After the game Turner heads out for a drink with his father and friends at the Ivy Leaf club and the action switches to a concert by singer Clint Simon (Paul Nicholas) and partner known enigmatically as Cloudy (Suzanne Somers), a beta version of Dollar channeling the Dooleys and the Brotherhood of Man.
In the style of Pete Winkleman, Simon is the music impresario owner of third division club The Saints (no location but the players wear Southampton's away kit). who have just won their FA Cup quarter final against Birmingham Rovers at a cost of an injury to striker John Snatcher. Despite the misgivings of manager Jake Marsh (Adam Faith), Simon decides Turner is the answer to the Saints problems and sets out to recruit him at the next Windsor home game.
In the meantime, in between regular sips from a ubiquitous whisky bottle, Turner also coaches boys from a children's home whilst fending off any thoughts of commitment to girlfriend Glynis Barber and hoping for a move to the US from dilettante agent Alan Lake.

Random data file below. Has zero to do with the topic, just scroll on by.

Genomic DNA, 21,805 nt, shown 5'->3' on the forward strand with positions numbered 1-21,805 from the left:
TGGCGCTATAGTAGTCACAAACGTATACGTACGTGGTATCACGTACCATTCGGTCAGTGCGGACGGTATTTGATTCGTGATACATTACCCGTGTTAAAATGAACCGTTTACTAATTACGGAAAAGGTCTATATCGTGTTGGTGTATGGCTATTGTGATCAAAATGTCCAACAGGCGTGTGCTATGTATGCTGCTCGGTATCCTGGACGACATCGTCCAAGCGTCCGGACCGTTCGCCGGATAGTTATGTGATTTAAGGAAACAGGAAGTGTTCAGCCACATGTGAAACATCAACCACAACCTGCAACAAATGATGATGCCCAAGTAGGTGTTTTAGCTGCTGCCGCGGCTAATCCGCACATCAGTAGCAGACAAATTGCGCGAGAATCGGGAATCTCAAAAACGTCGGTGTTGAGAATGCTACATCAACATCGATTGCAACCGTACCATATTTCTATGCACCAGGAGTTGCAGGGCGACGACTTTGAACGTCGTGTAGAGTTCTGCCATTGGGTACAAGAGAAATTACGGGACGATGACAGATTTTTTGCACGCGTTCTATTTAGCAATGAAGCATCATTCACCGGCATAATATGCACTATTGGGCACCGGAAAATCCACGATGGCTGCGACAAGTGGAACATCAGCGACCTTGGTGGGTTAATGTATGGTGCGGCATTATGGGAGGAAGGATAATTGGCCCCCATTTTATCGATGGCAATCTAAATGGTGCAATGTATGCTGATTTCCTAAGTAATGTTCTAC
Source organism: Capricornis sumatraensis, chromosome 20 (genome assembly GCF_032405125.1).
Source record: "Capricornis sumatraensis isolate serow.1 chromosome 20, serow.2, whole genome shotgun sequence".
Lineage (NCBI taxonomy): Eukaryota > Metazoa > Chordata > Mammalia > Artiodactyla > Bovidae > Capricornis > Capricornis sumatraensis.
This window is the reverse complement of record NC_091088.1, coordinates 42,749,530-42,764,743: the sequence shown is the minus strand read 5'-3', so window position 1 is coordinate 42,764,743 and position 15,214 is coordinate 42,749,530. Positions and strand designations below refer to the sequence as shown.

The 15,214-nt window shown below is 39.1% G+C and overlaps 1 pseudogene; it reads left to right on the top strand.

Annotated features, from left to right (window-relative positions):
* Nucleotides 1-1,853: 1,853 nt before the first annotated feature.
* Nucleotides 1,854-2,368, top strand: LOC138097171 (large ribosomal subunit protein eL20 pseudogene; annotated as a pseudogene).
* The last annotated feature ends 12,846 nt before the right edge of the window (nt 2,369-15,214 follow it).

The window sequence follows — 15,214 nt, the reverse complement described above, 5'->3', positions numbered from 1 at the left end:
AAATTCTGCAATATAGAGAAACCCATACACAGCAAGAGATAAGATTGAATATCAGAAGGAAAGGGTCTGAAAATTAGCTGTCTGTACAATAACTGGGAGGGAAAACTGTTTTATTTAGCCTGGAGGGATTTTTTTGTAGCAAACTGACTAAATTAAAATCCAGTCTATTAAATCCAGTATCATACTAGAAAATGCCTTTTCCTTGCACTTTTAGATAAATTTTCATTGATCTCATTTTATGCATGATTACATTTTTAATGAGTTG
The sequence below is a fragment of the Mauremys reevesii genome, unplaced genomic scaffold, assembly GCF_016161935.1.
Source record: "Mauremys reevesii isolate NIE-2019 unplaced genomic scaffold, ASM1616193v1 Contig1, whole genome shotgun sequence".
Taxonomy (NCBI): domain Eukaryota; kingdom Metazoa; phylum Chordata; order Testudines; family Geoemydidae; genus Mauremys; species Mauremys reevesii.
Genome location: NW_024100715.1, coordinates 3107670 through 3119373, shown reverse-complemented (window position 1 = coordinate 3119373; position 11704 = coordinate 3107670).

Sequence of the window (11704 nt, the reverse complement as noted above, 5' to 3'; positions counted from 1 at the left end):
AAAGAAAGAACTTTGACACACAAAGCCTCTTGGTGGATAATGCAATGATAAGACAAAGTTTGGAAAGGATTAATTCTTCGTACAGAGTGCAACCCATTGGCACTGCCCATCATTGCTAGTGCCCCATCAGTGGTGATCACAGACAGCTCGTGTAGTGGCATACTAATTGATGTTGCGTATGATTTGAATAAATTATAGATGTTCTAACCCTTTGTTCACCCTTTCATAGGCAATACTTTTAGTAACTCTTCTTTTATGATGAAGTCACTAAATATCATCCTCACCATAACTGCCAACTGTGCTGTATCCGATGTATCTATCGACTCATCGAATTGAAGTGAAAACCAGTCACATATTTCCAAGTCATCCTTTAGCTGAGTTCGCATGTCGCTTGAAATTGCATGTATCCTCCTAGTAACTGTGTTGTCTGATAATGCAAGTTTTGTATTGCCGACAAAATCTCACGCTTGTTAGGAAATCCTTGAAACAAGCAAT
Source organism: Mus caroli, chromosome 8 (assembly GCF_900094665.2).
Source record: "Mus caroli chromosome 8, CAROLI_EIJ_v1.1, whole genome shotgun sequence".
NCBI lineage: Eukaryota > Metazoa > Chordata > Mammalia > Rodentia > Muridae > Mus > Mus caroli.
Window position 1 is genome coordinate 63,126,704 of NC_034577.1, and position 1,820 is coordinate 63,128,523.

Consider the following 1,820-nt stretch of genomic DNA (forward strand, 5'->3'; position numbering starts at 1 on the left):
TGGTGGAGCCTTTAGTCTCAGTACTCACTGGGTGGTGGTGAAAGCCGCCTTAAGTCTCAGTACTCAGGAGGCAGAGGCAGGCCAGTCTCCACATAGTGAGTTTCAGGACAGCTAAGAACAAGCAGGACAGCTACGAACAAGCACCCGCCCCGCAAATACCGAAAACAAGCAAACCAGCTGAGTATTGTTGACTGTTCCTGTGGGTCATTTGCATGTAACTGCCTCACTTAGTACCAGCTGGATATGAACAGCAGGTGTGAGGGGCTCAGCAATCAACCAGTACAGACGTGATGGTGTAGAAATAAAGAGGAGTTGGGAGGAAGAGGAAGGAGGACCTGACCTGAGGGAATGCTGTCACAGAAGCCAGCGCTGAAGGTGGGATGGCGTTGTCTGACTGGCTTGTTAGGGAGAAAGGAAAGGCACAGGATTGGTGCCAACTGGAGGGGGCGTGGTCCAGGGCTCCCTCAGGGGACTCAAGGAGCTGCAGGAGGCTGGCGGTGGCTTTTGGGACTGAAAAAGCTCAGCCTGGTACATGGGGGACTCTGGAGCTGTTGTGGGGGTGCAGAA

Turner meets Simon meet after a game at Stag Meadow, which looks pretty much unchanged 37 years later, and ends up going straight into the Saints semi-final line up to face Hamilton United (wearing the Ipswich home kit). at Portman Road.
All is going to plan, as inspired by Turner's presence, the Saints go into half time 2-0 up with Turner scoring the second. However a half time dram signals trouble with the manager and although the scoreline remains the same, once John Motson has left the post match dressing room celebrations, Marsh issues Simon with a "him or me" ultimatum.